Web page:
HOLDREGE — Nebraska Prairie Museum Executive Director Micah Huyser recently described the facility as feeling like a convection oven.
The museum north of Holdrege flooded July 9 after heavy rains hit the area. Commercial humidifiers were used to help lower the humidity in the building, but it caused the temperature to hit extreme levels in order to dry out the museum.
“With the dehumidifier going, it pumped air back into the building at 140 degrees,” Huyser said. “We went from about 80 to 100 percent (humidity) the first day. By the third day we were probably sitting at the air humidity of less than 30. It needed to be that dry so it could soak it out of the concrete.”
Volunteers came out in droves immediately after the flood to help mop up water, donate items and move artifacts. Protecting the antique pieces from water damage was a priority for staff and volunteers, but humidity became one of the bigger issues the workers faced.
Mary Olson has volunteered at the museum for many years working to preserve and care for nearly 200 quilts, one of which dates back to the Civil War-era. Olson went to the museum July 9, but she was unable to get inside due to the amount of water on the grounds. She returned the following day to check the humidity and temperature in the quilts’ storage room.
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“I have a humidity gauge and a temperature gauge back there in the room and it said the humidity was 80 percent. The (International) Quilt Museum says 45 to 55 percent is where it needs to be. Well you know 80 percent is way beyond that,” Olson explained.
The quilts in the storage room rest in acid-free boxes on metal shelves off the ground. None of the quilts had been touched by the floodwater, but the humidity caused dampness in the fabric. Olson was concerned about mold and mildew, and she knew the quilts had to be taken out of the building in order to dry.
She began making calls around Holdrege to find places each of the quilts could be laid out to dry. Volunteers transported and stretched the quilts out at the conference room of the Rodeway Inn, the Phelps County Community Foundation and Sunday school rooms at Bethel Lutheran Church.
Olson planned to begin moving the quilts back to the museum this week if she could get enough help to transport them.
Huyser knew humidity was going to be an issue when he saw the water inside the museum. The staff and Phelps County Historical Society Board made the decision to remove the carpet where water had been standing in order to help reduce the humidity levels. One of Huyser’s biggest concerns was for the museum’s books.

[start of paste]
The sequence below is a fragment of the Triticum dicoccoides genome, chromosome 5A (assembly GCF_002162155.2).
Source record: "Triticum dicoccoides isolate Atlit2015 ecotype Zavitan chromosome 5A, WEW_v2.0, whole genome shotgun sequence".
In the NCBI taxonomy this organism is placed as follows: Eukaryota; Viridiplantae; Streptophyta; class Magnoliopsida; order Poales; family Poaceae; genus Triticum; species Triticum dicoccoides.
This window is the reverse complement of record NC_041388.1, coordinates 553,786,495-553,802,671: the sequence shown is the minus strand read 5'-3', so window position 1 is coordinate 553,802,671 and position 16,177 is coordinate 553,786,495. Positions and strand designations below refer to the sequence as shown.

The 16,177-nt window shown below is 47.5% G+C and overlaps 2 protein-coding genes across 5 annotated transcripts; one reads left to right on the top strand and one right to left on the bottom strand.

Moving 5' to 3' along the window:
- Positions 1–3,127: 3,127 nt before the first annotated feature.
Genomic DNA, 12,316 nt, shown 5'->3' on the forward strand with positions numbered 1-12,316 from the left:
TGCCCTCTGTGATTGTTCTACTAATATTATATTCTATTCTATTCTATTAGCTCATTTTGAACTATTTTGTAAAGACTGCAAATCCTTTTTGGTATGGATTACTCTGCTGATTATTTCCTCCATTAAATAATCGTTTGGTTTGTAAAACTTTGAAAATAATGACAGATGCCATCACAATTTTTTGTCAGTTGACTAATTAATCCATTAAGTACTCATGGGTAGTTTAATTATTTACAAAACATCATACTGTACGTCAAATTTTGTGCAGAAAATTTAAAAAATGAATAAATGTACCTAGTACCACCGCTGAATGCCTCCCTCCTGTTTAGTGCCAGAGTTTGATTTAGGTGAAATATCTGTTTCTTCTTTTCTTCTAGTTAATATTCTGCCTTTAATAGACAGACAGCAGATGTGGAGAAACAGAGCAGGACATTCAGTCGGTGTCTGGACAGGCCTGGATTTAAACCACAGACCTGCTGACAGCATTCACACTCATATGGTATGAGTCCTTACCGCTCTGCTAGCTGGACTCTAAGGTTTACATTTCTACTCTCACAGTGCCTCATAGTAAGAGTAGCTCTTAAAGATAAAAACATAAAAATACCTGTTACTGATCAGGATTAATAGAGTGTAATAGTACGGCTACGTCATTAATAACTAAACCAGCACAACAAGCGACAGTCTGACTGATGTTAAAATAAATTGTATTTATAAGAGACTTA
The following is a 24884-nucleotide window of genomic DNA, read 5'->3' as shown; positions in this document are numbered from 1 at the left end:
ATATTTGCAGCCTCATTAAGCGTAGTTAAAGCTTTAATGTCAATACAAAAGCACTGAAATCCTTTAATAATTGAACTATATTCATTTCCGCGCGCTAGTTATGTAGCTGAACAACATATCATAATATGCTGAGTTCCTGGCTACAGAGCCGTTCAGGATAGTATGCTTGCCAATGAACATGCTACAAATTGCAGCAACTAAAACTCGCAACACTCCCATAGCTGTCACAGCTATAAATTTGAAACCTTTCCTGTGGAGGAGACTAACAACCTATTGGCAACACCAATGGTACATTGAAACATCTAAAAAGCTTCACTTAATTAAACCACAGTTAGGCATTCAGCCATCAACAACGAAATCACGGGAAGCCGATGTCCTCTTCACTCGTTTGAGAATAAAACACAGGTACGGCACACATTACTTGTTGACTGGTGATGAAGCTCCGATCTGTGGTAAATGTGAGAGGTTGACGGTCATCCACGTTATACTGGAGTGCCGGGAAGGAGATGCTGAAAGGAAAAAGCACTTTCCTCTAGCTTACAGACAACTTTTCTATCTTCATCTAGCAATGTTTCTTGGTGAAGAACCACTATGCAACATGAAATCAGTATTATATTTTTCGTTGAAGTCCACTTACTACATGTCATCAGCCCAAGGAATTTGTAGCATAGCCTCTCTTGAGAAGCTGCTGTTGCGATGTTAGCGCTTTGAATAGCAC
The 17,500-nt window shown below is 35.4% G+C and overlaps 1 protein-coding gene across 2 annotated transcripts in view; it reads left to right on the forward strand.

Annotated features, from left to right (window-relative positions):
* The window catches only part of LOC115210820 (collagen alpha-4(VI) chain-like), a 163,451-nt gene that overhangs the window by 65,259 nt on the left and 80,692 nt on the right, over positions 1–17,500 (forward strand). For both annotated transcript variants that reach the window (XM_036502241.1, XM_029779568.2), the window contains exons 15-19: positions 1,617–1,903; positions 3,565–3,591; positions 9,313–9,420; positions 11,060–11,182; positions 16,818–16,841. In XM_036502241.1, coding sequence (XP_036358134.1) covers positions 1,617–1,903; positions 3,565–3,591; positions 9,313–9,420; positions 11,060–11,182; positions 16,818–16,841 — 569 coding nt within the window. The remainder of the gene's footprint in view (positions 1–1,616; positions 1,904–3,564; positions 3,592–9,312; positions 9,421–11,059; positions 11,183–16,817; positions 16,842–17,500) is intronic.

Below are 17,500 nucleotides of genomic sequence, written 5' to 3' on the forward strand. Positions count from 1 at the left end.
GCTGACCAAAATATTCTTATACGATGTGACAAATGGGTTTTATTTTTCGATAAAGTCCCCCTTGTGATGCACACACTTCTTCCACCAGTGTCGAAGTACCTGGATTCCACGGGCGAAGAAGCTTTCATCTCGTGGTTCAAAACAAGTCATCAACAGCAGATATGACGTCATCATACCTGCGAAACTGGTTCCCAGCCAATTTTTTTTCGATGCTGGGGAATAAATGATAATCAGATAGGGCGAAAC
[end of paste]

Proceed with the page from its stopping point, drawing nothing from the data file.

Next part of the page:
“We got those moved into the POW room which the humidity in there spiked because the books are a sponge basically. They absorb all that moisture,” he said.
He placed two dehumidifiers in with the books. Two weeks ago the humidity was at 70 percent, and by last week it was at 42 percent, which is in the safe zone, he said.
A few of the dresses that were on display on the main level did experience water damage. Despite only the bottom inch being exposed to moisture, the garments have a water line about six inches from the bottom.
“We didn’t really get like mud or dirt inside the building, but all of the dirt, grime, different adhesives that came out of the ground from the carpet, that got soaked up into the textiles. It’s almost like you have a salt ring,” Huyser said.
Huyser still is determining whether to leave the dresses the way they are or to look into a dry cleaning option.
“We are talking 1880s dresses and those types of things, that material just gives away over time,” he said.
Items in display cases were safe from the water inside the museum, but things made of wood, such as display cases, didn’t fare as well due to drastic changes in humidity.
“You will notice in some of our display cabinets, they have a really bad split in places because the wood absorbed all that moisture and it got sucked out of it so quickly,” he explained.
Water began seeping through the floor boards inside the museum’s schoolhouse on the east side of the grounds. The wood floor began to buckle in places, and Huyser had staff use an oil-based cleaner to help the wood relax.
“It gets really wet and dries out and it warps and buckles. Having that oil in there probably about three days or so after it was dried, that just allowed all the boards to relax,” Huyser said.
New flooring eventually will be installed in the museum’s main building. The museum currently has expenses of $62,000, and the flooring will cost approximately $70,000, Huyser said. Donations to the museum are being accepted at the Phelps County Community Foundation.
Despite the disarray the flooding caused at the Nebraska Prairie Museum, the facility opened its doors Aug. 1 to the public. Visitors still may access the balconies, the Prisoners of War exhibit and the Schrock Hall.
“There is still a lot of museum they can come and see,” Huyser said.
The museum’s quarterly program has been canceled, but there will be an open house at 7 p.m. Tuesday for the public to see the damage, the progress being made by volunteers and the exhibits that will be installed in the future.
The fall festival at the museum will be on a much smaller scale this year. Initially, Huyser had 79 vendors planning to come for the event but instead there will be the old-fashioned harvest and a few outdoor activities. The date of the harvest will be based on when the corn is ready to be combined, he said.
Now that the museum is dried out, staff and volunteers are taking the time to assess damages and mend things the correct way. The amount of volunteers and help provided continues to astonish Huyser.
“People are wanting to help and that I think is amazing. I think even in populations where they have four or five times of that of Holdrege, you have to pull teeth to get people to donate or do something, to volunteer. Out here that is just Nebraska Nice,” he said.